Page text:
Dr. Irving L. Weissman, an expert on stem cells at Stanford University, said that making mice with human cells could be "an enormously important experiment," but if conducted carelessly could lead to outcomes that are "too horrible to contemplate." He gave as an extreme example the possibility that a mouse making human sperm might accidentally be allowed to mate with a mouse that had made its eggs from human cells.

At least two biologists in the group that is discussing the experiment said they believed that it was premature or unethical and could stir policy makers to limit further stem cell research or ban it.

Stem cells are a kind of universal clay, so responsive to local cues that they can morph into blood, skin, bone or any other replaceable tissues. They retain the gift of self-renewal, which, to curb the risk of cancer, is withdrawn from all the body's mature cells. Stem cells, when they divide, usually produce one mature cell and one stem cell.

They hold high promise as an all-purpose material for repairing many degenerative diseases of old age like Parkinson's, cancer and heart disease.

Other scientists say such experiments would be of great value and could beconducted with human stem cells engineered so that they could not produce brain or reproductive cells. That group acknowledged that even an experiment drawn up with such precautions should first undergo scientific review and public debate.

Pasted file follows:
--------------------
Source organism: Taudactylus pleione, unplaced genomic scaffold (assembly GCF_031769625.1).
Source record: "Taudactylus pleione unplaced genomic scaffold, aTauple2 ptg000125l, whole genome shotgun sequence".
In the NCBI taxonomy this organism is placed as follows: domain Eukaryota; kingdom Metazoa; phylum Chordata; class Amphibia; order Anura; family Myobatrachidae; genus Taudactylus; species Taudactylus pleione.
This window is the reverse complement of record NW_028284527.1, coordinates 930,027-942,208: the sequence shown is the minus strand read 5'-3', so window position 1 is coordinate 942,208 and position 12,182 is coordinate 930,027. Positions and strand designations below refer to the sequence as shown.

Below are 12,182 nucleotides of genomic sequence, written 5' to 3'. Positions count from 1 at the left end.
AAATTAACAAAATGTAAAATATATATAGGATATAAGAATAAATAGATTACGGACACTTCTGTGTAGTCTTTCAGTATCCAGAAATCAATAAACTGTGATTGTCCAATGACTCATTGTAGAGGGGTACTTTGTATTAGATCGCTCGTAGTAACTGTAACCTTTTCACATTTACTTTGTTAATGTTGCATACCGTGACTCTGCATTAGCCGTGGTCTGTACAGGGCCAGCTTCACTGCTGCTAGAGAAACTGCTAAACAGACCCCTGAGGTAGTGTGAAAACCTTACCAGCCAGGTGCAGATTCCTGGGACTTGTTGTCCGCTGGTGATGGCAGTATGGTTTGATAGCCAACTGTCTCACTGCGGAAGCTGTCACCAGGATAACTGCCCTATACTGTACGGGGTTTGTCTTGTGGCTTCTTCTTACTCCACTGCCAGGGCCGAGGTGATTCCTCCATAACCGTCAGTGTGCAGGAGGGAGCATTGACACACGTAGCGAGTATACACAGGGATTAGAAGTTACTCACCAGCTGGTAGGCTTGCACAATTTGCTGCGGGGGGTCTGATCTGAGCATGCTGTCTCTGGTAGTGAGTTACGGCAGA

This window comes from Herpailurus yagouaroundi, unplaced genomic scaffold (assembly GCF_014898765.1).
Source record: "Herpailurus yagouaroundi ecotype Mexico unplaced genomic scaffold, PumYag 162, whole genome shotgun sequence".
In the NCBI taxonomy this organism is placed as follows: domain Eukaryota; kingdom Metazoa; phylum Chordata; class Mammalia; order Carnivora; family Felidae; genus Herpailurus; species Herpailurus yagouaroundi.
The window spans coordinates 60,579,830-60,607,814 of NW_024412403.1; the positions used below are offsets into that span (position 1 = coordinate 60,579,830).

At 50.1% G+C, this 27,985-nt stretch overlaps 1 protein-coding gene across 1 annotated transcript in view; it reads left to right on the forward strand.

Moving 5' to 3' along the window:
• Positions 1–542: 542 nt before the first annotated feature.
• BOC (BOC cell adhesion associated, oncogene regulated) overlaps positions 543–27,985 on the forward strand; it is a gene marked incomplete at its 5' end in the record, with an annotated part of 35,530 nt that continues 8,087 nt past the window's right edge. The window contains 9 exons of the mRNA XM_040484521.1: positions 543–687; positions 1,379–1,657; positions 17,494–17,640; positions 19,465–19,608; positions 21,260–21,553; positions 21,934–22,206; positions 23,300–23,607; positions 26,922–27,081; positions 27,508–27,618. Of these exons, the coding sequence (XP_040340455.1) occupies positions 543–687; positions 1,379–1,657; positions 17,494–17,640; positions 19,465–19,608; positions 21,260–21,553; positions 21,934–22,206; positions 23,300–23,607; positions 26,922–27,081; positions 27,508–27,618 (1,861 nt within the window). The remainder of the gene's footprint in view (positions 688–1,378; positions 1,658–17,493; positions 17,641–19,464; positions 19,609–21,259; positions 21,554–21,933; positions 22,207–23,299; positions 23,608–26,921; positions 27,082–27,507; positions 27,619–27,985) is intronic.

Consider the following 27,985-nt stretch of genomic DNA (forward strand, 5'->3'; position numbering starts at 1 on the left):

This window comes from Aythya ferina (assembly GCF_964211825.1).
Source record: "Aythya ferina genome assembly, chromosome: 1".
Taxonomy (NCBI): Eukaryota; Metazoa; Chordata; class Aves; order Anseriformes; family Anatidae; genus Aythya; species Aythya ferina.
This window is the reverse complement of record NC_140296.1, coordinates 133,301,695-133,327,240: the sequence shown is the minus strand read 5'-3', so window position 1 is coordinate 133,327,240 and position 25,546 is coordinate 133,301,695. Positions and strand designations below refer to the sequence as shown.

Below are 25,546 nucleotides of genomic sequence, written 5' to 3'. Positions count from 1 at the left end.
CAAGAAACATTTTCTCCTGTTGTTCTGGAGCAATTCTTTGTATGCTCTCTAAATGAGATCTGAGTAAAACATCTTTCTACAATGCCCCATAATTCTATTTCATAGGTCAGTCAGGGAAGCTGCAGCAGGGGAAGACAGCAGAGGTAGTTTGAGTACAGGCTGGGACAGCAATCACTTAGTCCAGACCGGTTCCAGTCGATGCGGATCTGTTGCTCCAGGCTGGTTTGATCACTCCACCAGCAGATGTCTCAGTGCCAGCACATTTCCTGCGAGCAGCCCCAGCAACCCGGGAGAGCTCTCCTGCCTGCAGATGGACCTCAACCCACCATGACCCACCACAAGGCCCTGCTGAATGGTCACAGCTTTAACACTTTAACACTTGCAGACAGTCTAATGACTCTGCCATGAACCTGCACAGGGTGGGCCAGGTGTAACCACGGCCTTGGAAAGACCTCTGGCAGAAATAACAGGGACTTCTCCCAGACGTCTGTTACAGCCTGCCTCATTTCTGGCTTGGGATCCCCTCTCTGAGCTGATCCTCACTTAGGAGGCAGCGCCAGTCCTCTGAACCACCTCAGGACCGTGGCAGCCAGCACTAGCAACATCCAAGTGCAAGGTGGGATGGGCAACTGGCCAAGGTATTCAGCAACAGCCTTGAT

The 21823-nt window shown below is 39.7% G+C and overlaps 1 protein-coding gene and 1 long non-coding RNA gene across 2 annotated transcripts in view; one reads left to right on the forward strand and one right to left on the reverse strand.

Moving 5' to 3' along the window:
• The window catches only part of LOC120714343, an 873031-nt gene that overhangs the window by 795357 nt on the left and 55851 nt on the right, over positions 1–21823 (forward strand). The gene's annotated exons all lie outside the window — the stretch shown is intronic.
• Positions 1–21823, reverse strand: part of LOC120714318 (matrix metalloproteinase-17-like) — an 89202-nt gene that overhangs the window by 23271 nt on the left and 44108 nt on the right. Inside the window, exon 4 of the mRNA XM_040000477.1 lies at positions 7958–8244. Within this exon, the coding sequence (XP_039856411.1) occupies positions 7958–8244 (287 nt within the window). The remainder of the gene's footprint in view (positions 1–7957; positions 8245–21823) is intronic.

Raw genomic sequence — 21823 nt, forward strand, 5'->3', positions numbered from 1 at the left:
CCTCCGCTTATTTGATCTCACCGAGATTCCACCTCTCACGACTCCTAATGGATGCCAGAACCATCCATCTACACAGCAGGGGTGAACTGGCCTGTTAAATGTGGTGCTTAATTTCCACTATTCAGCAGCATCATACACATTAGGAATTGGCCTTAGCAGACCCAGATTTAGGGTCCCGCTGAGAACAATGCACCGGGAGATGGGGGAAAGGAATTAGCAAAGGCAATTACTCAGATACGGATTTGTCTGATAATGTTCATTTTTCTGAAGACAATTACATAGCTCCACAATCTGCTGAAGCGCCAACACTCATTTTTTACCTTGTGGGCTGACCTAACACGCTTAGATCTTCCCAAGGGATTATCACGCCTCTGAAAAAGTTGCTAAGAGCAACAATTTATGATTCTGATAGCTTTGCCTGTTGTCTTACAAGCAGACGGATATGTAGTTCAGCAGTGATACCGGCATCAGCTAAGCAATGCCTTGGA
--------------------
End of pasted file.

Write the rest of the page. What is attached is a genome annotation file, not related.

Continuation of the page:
The proposal for the experiment grew out of a meeting on Nov. 13 at the New York Academy of Sciences sponsored by the academy and Rockefeller University. It was organized by Dr. Ali H. Brivanlou, a Rockefeller biologist who studies embryology.

Dr. Brivanlou invited eight other experts and, as observers, two editors of scientific journals and Dr. James F. Battey Jr., director of the National Institute of Deafness and chairman of the stem cell task force of the National Institutes of Health. The meeting was not intended to be public, Dr. Brivanlou said, and at one point, the nine experts held a closed session at which the observers, including even Dr. Battey, were asked to stepoutside.

One journal editor wrote of the meeting in the current issue of Nature, reporting that Dr. Battey "criticized participants for what he regards as excessive secrecy." Dr. Battey did not return telephone calls to his office.

The purpose of the meeting, Dr. Brivanlou said yesterday in an interview, was to discuss quality standards for several new lines, or colonies, of human embryonic stem cells being developed around the world.

In one test that they discussed, human embryonic stem cells would be injected into an early mouse embryo when it was still a small ball of cells called the blastocyst. Scientists would then see whether the human stem cells showed up in all the mouse's tissues. That ability, known as pluripotentiality, is the hallmark of a true embryonic stem cell.

Injection into another mouse's blastocyst is the standard test for mouse embryonic stem cells. Those cells, like human embryonic stem cells, come from a small pool of all-purpose cells a few days after the fertilized egg has started to divide.

No one knows whether human embryonic stem cells would survive in a mouse blastocyst. If they did, and they contributed to all the tissues, that would be a useful test for the many claimed human embryonic stem cell lines being developed, Dr. Brivanlou said.